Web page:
Digital Minefield

Why The Machines Are Winning

Change for the Sake of Change

On 2/29/08, I described the difference between good and bad software this way: “good software gets better; bad software gets prettier.” The point I was aiming for was that good software evolves while bad software gets face-lifts, i.e., cosmetic changes. This was a generalization about software, but the most frequent offenders today are browsers and search engines.

The first big-time graphic browser was Mosaic, the precursor to Netscape. Then came Microsoft’s Internet Explorer (IE), and it soon dominated the market. But in the past two years its market share dropped from 68% to 34%—by half! One reason was IE’s poor compatibility with the International W3 Standards. Years ago, I switched to Mozilla Firefox. Last year, Firefox went bonkers, leaping from version to version to version in unprecedented fashion. I don’t update for amusement, especially when I can’t see the need.

So I decided to switch to Opera, since I had good experiences in the past and its compatibility was very highly rated. When I did, it failed miserably on the simplest of web page tasks. At a popular site, it refused to go where I clicked; in fact, a click anywhere on the page took me places I didn’t want to go.

Chrome may be a great browser for some people, but Google is far too intrusive to allow it on my machines. (Despite my resistance, they still find ways: my netbook now wants to run Google Update, something I’d thought I’d eliminated years ago.)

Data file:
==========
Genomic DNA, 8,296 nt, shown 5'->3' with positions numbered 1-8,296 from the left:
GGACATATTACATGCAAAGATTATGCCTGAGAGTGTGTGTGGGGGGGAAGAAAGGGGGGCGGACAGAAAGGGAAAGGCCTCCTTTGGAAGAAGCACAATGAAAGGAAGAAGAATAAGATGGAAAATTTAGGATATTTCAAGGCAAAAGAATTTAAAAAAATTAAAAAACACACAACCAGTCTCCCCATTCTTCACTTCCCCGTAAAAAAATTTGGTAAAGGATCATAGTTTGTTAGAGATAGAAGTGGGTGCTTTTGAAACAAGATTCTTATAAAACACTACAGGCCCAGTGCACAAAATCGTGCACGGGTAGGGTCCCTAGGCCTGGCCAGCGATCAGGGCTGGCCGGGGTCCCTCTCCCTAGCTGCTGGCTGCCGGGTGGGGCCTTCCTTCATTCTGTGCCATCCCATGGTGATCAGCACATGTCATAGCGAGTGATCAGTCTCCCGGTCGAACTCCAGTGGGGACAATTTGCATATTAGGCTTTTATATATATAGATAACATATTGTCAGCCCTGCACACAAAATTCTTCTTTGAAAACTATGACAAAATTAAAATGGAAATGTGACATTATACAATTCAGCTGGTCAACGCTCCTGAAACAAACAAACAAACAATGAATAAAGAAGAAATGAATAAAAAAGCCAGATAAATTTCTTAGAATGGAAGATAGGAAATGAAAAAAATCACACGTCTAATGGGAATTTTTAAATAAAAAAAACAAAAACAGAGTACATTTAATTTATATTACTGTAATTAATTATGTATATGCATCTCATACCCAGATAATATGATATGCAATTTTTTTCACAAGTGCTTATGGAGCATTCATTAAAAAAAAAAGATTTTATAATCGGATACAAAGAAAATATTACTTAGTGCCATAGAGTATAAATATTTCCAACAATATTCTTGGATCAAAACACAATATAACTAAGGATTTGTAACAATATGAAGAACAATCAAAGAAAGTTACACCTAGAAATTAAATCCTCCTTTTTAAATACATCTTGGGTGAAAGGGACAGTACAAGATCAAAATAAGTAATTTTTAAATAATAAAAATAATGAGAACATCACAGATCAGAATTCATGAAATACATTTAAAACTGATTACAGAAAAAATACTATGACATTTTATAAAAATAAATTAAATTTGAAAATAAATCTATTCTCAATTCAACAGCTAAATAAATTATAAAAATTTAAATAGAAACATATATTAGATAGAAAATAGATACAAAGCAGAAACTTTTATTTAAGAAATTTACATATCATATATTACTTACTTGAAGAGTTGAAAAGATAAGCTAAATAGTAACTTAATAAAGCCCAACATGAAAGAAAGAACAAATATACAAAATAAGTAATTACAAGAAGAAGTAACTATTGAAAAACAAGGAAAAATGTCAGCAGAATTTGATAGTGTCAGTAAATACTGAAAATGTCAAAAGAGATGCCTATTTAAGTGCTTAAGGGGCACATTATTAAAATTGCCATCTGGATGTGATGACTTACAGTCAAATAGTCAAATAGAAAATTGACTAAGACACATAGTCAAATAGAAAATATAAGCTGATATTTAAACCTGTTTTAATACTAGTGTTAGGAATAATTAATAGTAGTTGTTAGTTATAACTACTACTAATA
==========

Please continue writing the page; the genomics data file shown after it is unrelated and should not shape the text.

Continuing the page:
I’m also leery of Safari for the PC. It’s just another Apple foot in the door of my PC, and their goal is to insinuate as much Apple crapple as they can onto our PCs.

Which leaves me back at Firefox (without the upgrades). And the point of this post, which is not just about switching browsers. Every few months for the past year, I’ve also been switching search engines. Bing, as I said last week, has decided to drop time specification for its searches. At the same time Google has elevated this option, but added other unnecessary junk to its search screen.

Between browsers and search engines, what we have—to my web-weary eyes—is merely change for the sake of change. And there’s a reason. Next week you’ll learn why their goal is browsing, not searching.


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One thought on “Change for the Sake of Change

  1. Billy Wetherington on said:

    Chrome and Fins. That’s your “upgrade.” More chrome and bigger fins.

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